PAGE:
Overall, we have ample evidence that the students with disabilities “subgroup” as a whole, not just the small 15% with intellectual disabilities, have been affected by low expectations as individuals and as a group (e.g., Butrymowicz & Mader, 2017; Olson, 2004). In past decades, the debate about lowering of standards in the name of leniency, less challenge, and minimal competencies for this subgroup (Quenemoen, 2009; Lazarus et al., 2015; Minnema, Thurlow, & Scott, 2001) is part of the evidence. In the section of this paper on the search for a modified achievement standard, it will be clear that when states have had the opportunity to study persistently low-performing students with and without disabilities, what they found was that many lacked an opportunity to learn the content needed for successful learning, grade to grade.
The general consensus of these studies was that until students have been given the opportunity to learn, and the expectation they will learn, we risk doing harm by arbitrarily determining what can be considered “good enough” vs. “too much” as the expectation for most students with disabilities. That is true not only for the 15% whose IQ scores are low, but also for the 85% without intellectual disabilities.
Determining what desired outcomes should be for all students, as well as students with disabilities, is a complex discussion. The College and Career Readiness (CCR) debate in the early 2010s demonstrated that complexity (i.e., Camara & Quenemoen, 2012; Conley, 2010; Thurlow, 2014). Is CCR defined by preparation for college, career, or meaningful community/civic engagement? All three? At least one? For students with disabilities, particularly those with the most significant disabilities, is it the parent’s hope for “happiness” and avoiding dependency? Quality of life? Or do those aspirations equally apply to all children, all students? What should we expect?
In the field of severe disabilities, a critical component of current expectations and future aspirations is expressed as the “least dangerous assumption” (Donnellan, 1984). In the early days of implementation of IDEA, Donnellan proposed that until the field had data on what to expect from students with disabilities when they are given the opportunity to learn and appropriate educational services, supports, and specialized instruction on the content they need to be successful, we must assume they can learn it all. Unfortunately, we have limited data to confirm that students with disabilities have been given the opportunity to learn, and the expectation that they will learn (Elliott, 2015).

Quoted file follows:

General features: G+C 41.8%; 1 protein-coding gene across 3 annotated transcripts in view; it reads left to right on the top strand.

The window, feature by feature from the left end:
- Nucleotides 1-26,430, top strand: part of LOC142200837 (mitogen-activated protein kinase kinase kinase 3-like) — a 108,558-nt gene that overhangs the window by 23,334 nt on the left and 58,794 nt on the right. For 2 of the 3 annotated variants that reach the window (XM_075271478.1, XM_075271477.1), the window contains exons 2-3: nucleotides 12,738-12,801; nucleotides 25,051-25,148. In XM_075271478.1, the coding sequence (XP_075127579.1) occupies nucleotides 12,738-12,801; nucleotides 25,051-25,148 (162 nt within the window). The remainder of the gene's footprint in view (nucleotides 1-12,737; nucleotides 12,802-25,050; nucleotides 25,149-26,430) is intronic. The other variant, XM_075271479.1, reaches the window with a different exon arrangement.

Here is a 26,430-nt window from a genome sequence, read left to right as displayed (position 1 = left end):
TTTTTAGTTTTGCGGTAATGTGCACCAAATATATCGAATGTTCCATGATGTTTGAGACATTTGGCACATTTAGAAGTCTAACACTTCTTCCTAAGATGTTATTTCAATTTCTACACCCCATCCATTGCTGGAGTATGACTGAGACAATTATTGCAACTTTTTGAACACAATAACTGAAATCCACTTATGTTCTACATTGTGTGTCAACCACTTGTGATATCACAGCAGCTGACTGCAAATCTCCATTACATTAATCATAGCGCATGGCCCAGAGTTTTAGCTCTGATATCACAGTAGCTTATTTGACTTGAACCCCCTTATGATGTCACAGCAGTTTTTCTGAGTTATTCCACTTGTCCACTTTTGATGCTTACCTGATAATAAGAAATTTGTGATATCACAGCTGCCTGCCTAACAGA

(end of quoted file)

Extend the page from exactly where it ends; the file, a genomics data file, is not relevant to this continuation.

If the glass is half full for the 15% with intellectual disabilities, what do we know about the other students with disabilities? For students whose learning may be affected by intellectual disabilities based on an IQ, as well as all other students who are identified as having a disability, the criteria used to determine disability status is highly subjective (Harry & Klingner, 2007), and varies considerably from state to state (GAO, 2019; Muller & Markowitz, 2004; U.S. Department of Education, 2018a). How state criteria are implemented at the local educational agency (LEA) and school level within a state is also highly subjective and variable. The use of specific criteria—and how the criteria are applied—also varies over time (Griffith, 2015; MacMillan, Gresham, & Bocian, 1998; MacMillan & Siperstein, 2002; U.S. Department of Education, 2018a).
Performance data for students with disabilities consistently show that on average students with disabilities perform below their peers without disabilities (Thurlow, Wu, Lazarus, & Ysseldyke, 2016; U.S. Department of Education, 2018b). Yet, the data also show that students with disabilities perform across the same range of scores as students without disabilities (see Figure 1 for grade 3 math performance in one state and Figure 2 for grade 3 reading performance in the same state).
As the state data reveal, making assumptions about what a student can learn based on that student having a disability is not warranted. In past decades, both ESEA and IDEA reauthorizations have emphasized the limitations of making any decisions on what to expect from any group of students or individual based on categorical labels. The legislation and related regulations have attempted to address competing concerns that perhaps “not all” students, including students with disabilities, may succeed on the state-defined achievement standards. Still, there continues to be limited clarity on which students those may be. A summary of these attempts is provided here, with a focus on specific efforts to define “which students can be expected to learn what content” in later sections.
Figure 1. State Data for Students with and without Disabilities in Grade 3 Math
Figure 2. State Data for Students with and without Disabilities in Grade 3 Reading
To understand the role of ESEA and IDEA in articulating expectations, it is necessary to understand a core element of the theory of action in standards-based reform, the role of state-defined standards (Elmore & Rothman, 1999). In standards-based reform, the standards include both content standards and achievement standards. Content standards define what students at each grade level should learn in reading, mathematics, science, social studies, or any content determined as necessary by the state and local education agency (LEA). Achievement standards are the specific state-defined performance expectations that show how well students will be able to perform on that content once they are given the opportunity to learn it. These achievement standards are used in each state’s accountability requirements, as an external check on how well all public schools are doing in educating all students.